- Associated Press - Saturday, June 9, 2012

DUBLIN, OHIO (AP) - Luke Donald goes into the U.S. Open ranked No. 1 in the world, and to listen to the casual golf observer, that can only mean one thing.

There must be a better system.

Luke Donald?

He is not an imposing figure like Vijay Singh or Ernie Els. He doesn’t have a personality that can take over the room like Greg Norman or Seve Ballesteros. He doesn’t have 14 majors like Tiger Woods, or any majors at all, for that matter.

There is little about Donald that looks like the No. 1 golfer.

He just plays like it.

“There’s always going to be people who look at my game and say, `He’s No. 1?’ That’s just the way is,” Donald said. “Whether they do or not, I don’t really focus on that. I focus on what I can control, and that’s just working hard. But I think I’m forcing people to respect me now. It’s getting to that point that I’m not going away.”

To look at the golf _ and not just the golfer _ there should be little question.

Donald has won six times in the last 18 months, more than any other player in the world. When his only option was winning, Donald birdied six straight holes to start the back nine Sunday at Disney, a clutch performance with historical significance. That win allowed him to become the first player to capture the money title on both sides of the Atlantic in the same season.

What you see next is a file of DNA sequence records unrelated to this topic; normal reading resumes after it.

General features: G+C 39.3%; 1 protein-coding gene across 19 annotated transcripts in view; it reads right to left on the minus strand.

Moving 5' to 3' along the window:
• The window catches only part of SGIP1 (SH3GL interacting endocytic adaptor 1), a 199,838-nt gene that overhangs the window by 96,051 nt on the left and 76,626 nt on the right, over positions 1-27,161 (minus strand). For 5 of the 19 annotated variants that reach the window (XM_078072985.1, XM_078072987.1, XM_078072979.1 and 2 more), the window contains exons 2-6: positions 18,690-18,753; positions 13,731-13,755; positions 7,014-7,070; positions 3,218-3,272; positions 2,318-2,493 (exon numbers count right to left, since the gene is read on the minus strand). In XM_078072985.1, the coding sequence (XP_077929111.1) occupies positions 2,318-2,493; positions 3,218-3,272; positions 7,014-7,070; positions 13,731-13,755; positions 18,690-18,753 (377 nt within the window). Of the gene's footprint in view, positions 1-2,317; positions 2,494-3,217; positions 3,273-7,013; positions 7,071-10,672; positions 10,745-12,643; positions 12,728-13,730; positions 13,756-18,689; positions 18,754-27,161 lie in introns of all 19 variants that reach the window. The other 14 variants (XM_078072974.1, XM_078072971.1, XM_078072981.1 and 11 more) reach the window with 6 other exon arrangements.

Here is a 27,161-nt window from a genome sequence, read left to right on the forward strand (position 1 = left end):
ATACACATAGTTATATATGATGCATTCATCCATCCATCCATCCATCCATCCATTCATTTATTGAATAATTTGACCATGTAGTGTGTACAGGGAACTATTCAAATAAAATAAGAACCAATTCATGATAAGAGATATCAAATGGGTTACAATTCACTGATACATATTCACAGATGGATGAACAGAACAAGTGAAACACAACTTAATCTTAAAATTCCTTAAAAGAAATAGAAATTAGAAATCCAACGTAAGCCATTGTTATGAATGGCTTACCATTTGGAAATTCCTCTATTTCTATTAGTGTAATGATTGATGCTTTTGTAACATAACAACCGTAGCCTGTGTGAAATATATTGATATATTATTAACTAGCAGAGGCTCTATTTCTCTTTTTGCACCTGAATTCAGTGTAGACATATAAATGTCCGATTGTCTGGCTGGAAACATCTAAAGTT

Even so, when U.S. Open champion Rory McIlroy first went to No. 1 in March by winning the Honda Classic, there was a feeling the 23-year-old from Northern Ireland would stay there. Three times since then, Donald took it back, twice by winning.

Perhaps a U.S. Open title at Olympic Club would help change the perception. Or maybe not.

“I think the public wants a No. 1 like Phil (Mickelson), Tiger or Rory,” Stewart Cink said. “Luke is a nice, unassuming guy. He gets it done with his putting, with his short game, with his wedges. That’s not the dramatic stuff a lot of people want to see. They want to see the long ball. They want to see Tiger making dramatic putts.”

But is it the stuff Donald’s peers wish they had?

“Shoot, yeah,” Cink said. “The ones who play do, not the ones who watch. But that’s why they’re watching.”

What makes Donald’s rise to No. 1 so remarkable is that for so many years, his performance was barely above ordinary _ and perhaps that’s why some people struggle to give him his full measure of respect.

Story Continues →